Readersforum's Blog

April 1, 2014

Ten rules for writing fiction

Get an accountant, abstain from sex and similes, cut, rewrite, then cut and rewrite again – if all else fails, pray. Inspired by Elmore Leonard’s 10 Rules of Writing, we asked authors for their personal dos and don’ts

CityElmore Leonard: Using adverbs is a mortal sin

1 Never open a book with weather. If it’s only to create atmosphere, and not a charac­ter’s reaction to the weather, you don’t want to go on too long. The reader is apt to leaf ahead look­ing for people. There are exceptions. If you happen to be Barry Lopez, who has more ways than an Eskimo to describe ice and snow in his book Arctic Dreams, you can do all the weather reporting you want.

2 Avoid prologues: they can be ­annoying, especially a prologue ­following an introduction that comes after a foreword. But these are ordinarily found in non-fiction. A prologue in a novel is backstory, and you can drop it in anywhere you want. There is a prologue in John Steinbeck’s Sweet Thursday, but it’s OK because a character in the book makes the point of what my rules are all about. He says: “I like a lot of talk in a book and I don’t like to have nobody tell me what the guy that’s talking looks like. I want to figure out what he looks like from the way he talks.”

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March 10, 2014

Catton, Tartt and Atwood on Baileys Women’s Prize longlist.

 

GoldfinchBy Sarah Shaffi.

Six debut novelists will compete against writers at the “top of their form” on the longlist for this year’s Baileys Women’s Prize for Fiction [full longlist below].

Former Women’s Prize winners Chimamanda Ngozi Adichie (Half of a Yellow Sun, 2007) and Suzanne Berne (A Crime in the Neighbourhood, 1999) are nominated, while other major names include Donna Tartt, Margaret Atwood and 2013 Man Booker Prize winner Eleanor Catton.

 

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January 27, 2014

The 9 Best Books That Don’t Exist

SandBy Gabe Habash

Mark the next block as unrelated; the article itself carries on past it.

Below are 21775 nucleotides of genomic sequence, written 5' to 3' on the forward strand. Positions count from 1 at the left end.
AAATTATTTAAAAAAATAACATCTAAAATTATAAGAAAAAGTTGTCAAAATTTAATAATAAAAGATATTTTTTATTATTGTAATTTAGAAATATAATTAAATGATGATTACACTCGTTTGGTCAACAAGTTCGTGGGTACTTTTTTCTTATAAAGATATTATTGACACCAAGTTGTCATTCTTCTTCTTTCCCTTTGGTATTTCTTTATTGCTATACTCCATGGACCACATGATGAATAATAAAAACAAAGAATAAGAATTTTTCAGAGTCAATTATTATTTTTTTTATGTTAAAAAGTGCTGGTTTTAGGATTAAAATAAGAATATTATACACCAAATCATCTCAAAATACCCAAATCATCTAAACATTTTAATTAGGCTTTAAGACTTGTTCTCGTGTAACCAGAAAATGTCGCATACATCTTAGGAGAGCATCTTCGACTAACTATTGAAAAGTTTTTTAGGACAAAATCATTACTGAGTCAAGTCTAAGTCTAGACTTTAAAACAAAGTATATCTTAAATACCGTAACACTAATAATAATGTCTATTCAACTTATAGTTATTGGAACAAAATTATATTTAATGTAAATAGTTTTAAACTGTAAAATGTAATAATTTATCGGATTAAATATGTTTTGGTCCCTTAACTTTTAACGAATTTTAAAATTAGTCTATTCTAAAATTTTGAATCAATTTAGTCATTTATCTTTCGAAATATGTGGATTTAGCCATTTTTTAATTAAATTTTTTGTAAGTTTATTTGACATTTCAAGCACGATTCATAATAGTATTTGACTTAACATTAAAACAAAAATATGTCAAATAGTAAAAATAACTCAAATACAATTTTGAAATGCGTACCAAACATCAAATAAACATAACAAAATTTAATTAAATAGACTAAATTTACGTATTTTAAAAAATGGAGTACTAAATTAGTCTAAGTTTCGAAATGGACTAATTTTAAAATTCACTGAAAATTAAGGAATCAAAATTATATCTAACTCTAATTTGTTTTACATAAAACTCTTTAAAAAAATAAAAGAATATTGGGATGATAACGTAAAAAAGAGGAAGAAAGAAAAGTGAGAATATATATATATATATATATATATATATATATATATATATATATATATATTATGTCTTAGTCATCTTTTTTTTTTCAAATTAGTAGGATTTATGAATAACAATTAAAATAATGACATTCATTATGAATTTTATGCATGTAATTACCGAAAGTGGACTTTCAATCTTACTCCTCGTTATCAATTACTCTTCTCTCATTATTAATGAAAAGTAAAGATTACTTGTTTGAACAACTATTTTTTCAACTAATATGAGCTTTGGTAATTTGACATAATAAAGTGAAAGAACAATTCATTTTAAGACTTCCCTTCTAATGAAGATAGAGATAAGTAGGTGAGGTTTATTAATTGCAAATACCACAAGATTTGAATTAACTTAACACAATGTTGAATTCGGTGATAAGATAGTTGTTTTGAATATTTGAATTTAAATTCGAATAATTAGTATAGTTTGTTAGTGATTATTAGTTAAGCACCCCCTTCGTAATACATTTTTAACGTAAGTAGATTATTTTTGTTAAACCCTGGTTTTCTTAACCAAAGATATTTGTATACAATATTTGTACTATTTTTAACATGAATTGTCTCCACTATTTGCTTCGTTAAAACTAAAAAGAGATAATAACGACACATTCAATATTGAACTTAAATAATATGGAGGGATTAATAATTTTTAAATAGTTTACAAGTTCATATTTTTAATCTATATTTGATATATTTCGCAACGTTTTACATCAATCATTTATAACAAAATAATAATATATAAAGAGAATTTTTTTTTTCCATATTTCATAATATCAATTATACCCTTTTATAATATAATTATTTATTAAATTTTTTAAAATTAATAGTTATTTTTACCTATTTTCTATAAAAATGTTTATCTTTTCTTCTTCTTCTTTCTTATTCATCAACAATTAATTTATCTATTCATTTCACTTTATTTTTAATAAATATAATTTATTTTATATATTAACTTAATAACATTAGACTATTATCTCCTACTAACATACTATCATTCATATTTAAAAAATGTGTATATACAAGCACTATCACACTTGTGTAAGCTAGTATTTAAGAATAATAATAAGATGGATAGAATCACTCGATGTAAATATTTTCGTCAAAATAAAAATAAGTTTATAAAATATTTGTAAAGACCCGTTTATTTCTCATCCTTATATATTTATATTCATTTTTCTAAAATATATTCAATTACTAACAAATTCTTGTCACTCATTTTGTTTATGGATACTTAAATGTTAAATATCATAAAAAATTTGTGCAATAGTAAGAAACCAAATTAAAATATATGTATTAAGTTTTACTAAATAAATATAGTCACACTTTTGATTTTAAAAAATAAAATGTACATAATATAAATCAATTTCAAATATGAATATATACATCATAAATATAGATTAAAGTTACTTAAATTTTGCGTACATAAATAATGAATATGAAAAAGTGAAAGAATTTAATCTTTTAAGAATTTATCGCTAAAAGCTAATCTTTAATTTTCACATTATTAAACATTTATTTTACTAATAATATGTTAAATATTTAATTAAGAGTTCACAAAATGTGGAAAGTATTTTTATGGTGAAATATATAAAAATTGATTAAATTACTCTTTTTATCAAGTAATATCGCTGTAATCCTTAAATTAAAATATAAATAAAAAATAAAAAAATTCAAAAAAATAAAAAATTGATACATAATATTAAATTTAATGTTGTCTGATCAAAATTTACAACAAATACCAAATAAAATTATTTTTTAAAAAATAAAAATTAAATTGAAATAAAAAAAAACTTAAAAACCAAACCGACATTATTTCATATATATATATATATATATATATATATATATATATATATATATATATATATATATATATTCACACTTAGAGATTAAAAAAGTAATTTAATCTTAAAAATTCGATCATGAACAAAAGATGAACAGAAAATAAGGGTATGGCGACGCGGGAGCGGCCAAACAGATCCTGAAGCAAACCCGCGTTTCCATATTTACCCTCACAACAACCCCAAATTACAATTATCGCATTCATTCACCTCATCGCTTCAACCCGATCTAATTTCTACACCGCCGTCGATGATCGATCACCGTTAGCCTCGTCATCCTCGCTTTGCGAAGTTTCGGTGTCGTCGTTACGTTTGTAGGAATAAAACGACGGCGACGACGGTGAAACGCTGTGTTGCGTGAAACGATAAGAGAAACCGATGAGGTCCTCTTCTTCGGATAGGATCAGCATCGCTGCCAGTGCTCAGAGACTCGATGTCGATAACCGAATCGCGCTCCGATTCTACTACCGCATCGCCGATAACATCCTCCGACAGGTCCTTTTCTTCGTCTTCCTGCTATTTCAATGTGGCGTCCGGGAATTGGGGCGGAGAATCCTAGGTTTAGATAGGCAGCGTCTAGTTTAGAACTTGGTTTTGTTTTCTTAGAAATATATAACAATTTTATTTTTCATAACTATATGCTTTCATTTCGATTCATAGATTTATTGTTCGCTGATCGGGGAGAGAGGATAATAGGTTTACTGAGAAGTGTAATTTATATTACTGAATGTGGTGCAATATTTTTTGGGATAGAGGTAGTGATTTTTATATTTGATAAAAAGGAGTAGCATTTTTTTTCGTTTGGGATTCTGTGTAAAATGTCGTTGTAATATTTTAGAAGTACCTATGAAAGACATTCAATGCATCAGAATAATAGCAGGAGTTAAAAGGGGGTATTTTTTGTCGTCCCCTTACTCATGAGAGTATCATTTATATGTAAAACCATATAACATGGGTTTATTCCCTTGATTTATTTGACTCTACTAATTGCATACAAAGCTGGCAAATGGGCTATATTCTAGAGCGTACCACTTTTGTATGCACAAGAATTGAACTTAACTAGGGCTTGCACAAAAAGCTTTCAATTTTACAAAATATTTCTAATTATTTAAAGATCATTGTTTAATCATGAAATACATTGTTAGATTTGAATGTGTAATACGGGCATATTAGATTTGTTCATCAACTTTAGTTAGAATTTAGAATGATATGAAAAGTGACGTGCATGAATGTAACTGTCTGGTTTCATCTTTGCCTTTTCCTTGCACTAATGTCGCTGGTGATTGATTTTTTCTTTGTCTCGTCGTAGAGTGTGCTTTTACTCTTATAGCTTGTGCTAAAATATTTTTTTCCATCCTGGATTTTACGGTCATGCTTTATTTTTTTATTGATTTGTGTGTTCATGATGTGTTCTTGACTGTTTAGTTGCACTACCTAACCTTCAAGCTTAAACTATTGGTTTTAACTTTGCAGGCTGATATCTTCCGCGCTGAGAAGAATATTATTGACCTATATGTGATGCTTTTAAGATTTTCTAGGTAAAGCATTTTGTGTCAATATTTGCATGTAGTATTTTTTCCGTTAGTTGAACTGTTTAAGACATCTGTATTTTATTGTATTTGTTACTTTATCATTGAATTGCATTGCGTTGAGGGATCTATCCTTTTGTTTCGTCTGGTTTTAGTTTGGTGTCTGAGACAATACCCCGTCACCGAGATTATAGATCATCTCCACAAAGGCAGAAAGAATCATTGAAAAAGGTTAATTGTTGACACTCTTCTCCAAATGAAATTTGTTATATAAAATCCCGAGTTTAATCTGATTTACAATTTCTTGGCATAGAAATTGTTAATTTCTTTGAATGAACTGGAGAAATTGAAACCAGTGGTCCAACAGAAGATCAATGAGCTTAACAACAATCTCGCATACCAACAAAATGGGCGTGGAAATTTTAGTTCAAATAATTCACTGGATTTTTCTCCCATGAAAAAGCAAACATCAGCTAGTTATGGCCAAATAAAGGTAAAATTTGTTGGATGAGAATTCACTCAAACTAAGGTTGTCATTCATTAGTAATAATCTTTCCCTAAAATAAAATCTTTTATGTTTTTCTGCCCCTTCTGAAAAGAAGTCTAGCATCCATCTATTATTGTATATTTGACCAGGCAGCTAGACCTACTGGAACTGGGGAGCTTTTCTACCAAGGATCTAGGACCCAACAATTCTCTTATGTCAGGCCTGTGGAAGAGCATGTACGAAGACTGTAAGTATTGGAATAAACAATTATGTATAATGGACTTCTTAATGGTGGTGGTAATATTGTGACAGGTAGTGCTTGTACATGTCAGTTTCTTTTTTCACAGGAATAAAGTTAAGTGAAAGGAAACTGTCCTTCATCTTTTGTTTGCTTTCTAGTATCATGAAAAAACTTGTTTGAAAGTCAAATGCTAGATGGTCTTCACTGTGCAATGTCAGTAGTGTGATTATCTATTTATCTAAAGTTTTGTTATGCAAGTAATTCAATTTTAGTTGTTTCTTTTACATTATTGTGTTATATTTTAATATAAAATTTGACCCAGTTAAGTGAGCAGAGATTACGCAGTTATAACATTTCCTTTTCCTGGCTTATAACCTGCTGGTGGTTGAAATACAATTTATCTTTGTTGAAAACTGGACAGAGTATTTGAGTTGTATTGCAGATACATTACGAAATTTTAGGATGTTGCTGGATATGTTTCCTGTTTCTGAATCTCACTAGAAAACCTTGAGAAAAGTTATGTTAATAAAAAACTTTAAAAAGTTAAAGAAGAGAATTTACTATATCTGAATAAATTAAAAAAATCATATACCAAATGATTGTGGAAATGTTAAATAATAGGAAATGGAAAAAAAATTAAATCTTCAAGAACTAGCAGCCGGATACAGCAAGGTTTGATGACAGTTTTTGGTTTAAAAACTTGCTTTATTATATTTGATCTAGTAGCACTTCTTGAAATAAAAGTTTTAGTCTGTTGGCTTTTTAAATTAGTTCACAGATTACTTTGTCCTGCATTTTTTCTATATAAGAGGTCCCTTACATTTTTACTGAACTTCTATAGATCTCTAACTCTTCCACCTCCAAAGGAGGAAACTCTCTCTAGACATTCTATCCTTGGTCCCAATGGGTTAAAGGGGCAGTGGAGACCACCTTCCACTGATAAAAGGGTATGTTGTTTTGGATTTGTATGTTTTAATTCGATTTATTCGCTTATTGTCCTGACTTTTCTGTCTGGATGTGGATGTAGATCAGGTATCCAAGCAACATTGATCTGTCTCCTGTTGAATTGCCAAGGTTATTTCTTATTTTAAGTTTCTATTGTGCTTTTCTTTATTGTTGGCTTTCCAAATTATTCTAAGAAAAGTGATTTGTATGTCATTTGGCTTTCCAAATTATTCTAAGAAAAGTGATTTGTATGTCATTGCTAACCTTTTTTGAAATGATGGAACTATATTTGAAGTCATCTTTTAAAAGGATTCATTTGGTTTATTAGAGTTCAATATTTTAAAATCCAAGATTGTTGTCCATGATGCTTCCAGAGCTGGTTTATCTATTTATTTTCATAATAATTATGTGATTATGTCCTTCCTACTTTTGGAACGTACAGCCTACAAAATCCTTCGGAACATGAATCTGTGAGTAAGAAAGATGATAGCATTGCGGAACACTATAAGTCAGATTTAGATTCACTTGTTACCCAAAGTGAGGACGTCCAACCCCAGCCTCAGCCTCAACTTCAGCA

It’s time to make you really sad: here are 9 great books…that don’t actually exist.

But while the world would certainly be a better place if they did exist (except #4 and probably #1), if you haven’t read the books they’re from, change that right away.

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December 11, 2013

State surveillance of personal data is theft, say world’s leading authors

Clockwise from top left, eight of the people who have signed the petition: Hanif Kureishi, Björk, Arundhati Roy, Don DeLillo, Ian McEwan, Tom Stoppard, Margaret Atwood and Martin Amis

Clockwise from top left, eight of the people who have signed the petition: Hanif Kureishi, Björk, Arundhati Roy, Don DeLillo, Ian McEwan, Tom Stoppard, Margaret Atwood and Martin Amis

• 500 signatories include five Nobel prize winners
• Writers demand ‘digital bill of rights’ to curb abuses

By Matthew Taylor and Nick Hopkins

More than 500 of the world’s leading authors, including five Nobel prize winners, have condemned the scale of state surveillance revealed by the whistleblower Edward Snowden and warned that spy agencies are undermining democracy and must be curbed by a new international charter.

The signatories, who come from 81 different countries and include Margaret Atwood, Don DeLillo, Orhan Pamuk, Günter Grass and Arundhati Roy, say the capacity of intelligence agencies to spy on millions of people’s digital communications is turning everyone into potential suspects, with worrying implications for the way societies work.

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October 11, 2013

10 Famous Authors Who Remind Us That Great Writers Can Also Be Decent Human Beings

The Television Academy Of Arts And Sciences' Presents An Evening With "Game Of Thrones"Authors, and artists in general, are notoriously difficult to deal with. The list of writers who created masterworks that illuminated truths about the human condition – all while behaving badly toward others in their actual lives — is a long one.

There are certainly exceptions to this rule, though. Some authors manage to create beauty on the page and also do good in various ways — whether by donating their time and money to worthy causes, connecting with their fans in meaningful ways, or just being kind to their friends and families.

Here, from a range of genres and time periods, are some notable exceptions to the “all famous authors are jerks” rule:

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July 31, 2013

Mixed response to Man Booker longlist

 

booker-longlist-2013-smaller-pic  By Joshua Farrington

The newly released Man Booker Prize longlist has been praised by the media for its diversity, but criticised for missing several big names and including multiple titles that have yet to be published.

The Guardian praised the judges, and said: “This is a jury not afraid to be experimental.”

It commended the scope of the longlist and said: “The longlist casts a wide net in terms of both geography and time, ranging from the slimmest of novels—Colm Tóibín’s stark, surprising The Testament of Mary conjures the gospel according to Jesus’s mother in a mere 100-odd pages—to vast doorstops, playful with genre and form.”